CRAPAUDINE (Lady Toad) BEET (Beta vulgaris), an ancient cultivar that dates back to the time of Charlemagne and many say the finest beet you can eat! The name refers to the rough black exterior skin of the long cylindrical dark roots, but this is perhaps one of the finest beets you can grow with sweet firm flesh when cooked - still served in the best French restaurants though it is little known here in America. The rough skin aids the beet in overwintering without losing its deliciousness. The greens are dark purple and nice in salads if picked young. Another bonus - they don't push out of the ground. A nice large size -- even the seed is larger than normal! This is RARE seed! 70-80 days. 25 seeds.
HOW TO PREPARE A CRAPAUDINE: First, roast it -- if possible, over a wood fire -- and after it cools, peel off the rough black exterior. The Crapaudine will retain its shape well. Slice it into 1/4" slices. You can at this point gently toss with walnut vinegar & lemon, then layer with goat's cheese, lay down on a bed of light green baby lettuce or frisee and garnish with walnuts and something colorful that will play off the deep red -- saffron, ginger, marigold petals, rose petals or grated carrot -- with a touch of fleur de sel for a stunning and deeply satisfying presentation!
DID YOU KNOW . . . Both the root and the greens are edible! The rough root yields a creamy sweet edible when cooked. They have the highest sugar content of all vegetables, yet are low in calories. The leafy tops are also edible. Beets are traditional in many cultures, and are one of the healthiest vegetables you can grow - packed with powerful nutrients that protect against heart disease, cancer and birth defects! Beets are a great source of betaine, which, according to WebMD, has been shown to help minimize fat deposits in the liver. They also contain antioxidants and naturally occurring nitrates, which help improve blood flow throughout the entire body. AND they are easy to grow!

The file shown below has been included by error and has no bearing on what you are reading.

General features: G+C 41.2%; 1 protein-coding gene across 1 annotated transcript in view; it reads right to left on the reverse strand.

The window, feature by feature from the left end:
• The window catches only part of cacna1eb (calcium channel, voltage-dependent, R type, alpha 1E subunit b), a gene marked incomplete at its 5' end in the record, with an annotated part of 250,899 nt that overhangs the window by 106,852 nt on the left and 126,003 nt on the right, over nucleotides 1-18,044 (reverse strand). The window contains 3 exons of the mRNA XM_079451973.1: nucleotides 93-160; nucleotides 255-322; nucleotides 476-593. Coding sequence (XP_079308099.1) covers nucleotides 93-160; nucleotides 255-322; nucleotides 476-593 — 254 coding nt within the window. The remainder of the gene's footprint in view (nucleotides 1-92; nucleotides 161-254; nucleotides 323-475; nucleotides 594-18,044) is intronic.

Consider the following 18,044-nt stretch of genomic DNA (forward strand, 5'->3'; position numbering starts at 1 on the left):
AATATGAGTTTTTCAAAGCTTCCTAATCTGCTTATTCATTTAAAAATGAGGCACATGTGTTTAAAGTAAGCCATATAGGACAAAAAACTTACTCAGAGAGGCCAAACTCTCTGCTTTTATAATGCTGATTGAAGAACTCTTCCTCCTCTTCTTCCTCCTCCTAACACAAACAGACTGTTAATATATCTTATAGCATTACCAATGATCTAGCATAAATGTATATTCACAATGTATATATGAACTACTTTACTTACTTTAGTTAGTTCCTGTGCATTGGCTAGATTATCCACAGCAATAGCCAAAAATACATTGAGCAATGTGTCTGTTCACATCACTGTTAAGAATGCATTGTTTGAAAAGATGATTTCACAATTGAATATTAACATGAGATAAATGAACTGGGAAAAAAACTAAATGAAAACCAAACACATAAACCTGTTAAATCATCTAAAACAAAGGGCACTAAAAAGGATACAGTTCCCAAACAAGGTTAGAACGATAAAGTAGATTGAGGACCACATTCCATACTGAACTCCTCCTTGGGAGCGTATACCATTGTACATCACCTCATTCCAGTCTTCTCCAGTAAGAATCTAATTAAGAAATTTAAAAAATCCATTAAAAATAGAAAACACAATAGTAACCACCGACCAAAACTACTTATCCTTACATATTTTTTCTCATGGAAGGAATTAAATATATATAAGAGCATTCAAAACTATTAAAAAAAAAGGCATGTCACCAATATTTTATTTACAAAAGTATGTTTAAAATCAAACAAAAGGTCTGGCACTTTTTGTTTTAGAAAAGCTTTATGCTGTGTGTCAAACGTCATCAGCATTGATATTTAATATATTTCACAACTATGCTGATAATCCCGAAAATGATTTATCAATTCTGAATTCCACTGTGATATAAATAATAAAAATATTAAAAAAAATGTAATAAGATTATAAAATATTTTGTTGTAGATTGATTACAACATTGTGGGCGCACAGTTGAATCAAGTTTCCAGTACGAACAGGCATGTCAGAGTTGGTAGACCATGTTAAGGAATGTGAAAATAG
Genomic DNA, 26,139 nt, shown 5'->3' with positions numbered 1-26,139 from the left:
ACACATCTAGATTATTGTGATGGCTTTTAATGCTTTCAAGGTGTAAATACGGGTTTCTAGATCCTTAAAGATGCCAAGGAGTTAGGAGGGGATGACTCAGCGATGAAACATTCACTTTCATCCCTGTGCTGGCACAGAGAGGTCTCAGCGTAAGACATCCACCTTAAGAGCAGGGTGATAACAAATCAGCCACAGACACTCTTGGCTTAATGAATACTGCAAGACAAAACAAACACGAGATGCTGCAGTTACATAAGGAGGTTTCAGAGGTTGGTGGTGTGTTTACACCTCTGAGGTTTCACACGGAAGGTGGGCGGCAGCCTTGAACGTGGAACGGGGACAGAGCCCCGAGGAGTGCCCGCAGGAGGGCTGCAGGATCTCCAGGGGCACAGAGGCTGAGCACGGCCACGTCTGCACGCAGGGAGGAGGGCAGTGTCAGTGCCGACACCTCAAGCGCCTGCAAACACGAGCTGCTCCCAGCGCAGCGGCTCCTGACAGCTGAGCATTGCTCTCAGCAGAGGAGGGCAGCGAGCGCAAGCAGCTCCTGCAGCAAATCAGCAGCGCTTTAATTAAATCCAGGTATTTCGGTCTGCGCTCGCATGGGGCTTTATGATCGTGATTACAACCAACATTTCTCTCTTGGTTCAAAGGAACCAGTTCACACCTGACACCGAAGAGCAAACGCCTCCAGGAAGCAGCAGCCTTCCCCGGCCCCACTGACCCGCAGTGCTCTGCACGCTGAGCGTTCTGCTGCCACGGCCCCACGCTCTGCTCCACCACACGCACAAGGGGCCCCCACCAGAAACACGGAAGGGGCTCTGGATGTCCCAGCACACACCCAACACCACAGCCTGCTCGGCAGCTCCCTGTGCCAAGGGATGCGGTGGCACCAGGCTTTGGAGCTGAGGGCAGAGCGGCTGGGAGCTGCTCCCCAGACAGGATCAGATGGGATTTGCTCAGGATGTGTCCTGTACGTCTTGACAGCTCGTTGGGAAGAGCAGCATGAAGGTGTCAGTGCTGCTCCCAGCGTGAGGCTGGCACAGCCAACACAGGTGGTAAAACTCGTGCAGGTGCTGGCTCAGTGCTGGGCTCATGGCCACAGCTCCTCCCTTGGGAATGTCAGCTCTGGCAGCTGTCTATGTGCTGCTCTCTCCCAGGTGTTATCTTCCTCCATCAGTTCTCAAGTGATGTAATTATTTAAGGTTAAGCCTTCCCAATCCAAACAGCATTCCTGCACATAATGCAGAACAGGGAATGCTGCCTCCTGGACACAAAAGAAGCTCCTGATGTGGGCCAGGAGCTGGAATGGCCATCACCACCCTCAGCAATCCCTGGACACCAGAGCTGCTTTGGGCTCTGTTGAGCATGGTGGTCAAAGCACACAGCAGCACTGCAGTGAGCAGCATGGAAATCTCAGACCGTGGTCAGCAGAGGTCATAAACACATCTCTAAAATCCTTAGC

GROWING TIPS: Like all root vegetables, Beets like full sun and light soil so dig deeply amending with organic matter. (Flavor of beets more than perhaps any other vegetable is greatly enhance by the level of compost used in building soil. So if the flavor of your beets is not up to snuff - blame your soil, not the beet variety.) Soil pH should be sweet - 6.5 to 7.0. Testing your soil in the fall and amending with horticultural lime at that time will produce results in the spring. Sow in spring when frost is still a possibility. Plant seeds 1 to 1-1/2" deep, 2" apart with a foot between rows. You will get the best results if you use row covers to protect from thrips and furry pests who like the tender greens. Thin when plants get 2" high. This is essential as the roots need room to grow and swell. Depending on the variety, you will want to achieve final spacing of 3 - 6". Water consistently, giving plants at least 1" a week, and feed low nitrogen organic fertilizer every 3 weeks.
SEED SAVING: Beetroot seed is easier than many other varieties. Beets flower in their second year. You can either overwinter them in ground if you have mild winters, or dig them up in the fall and store in sand or sawdust if you have hard winters. Before you do, though, check them over to be sure they are the best ones and that they conform to the variety specifications (no crossing). In spring, replant them. By that summer they will flower with stalks shooting up to 5' high! These will require staking. Remember, that they will cross with any other flowering beets or chard in the area as the flowers are wind pollinated. Your seed will be ready in late summer. Just rub the seed off when it is mostly brown. You will be amazed at the amounts of seed you get. Let it dry well and store.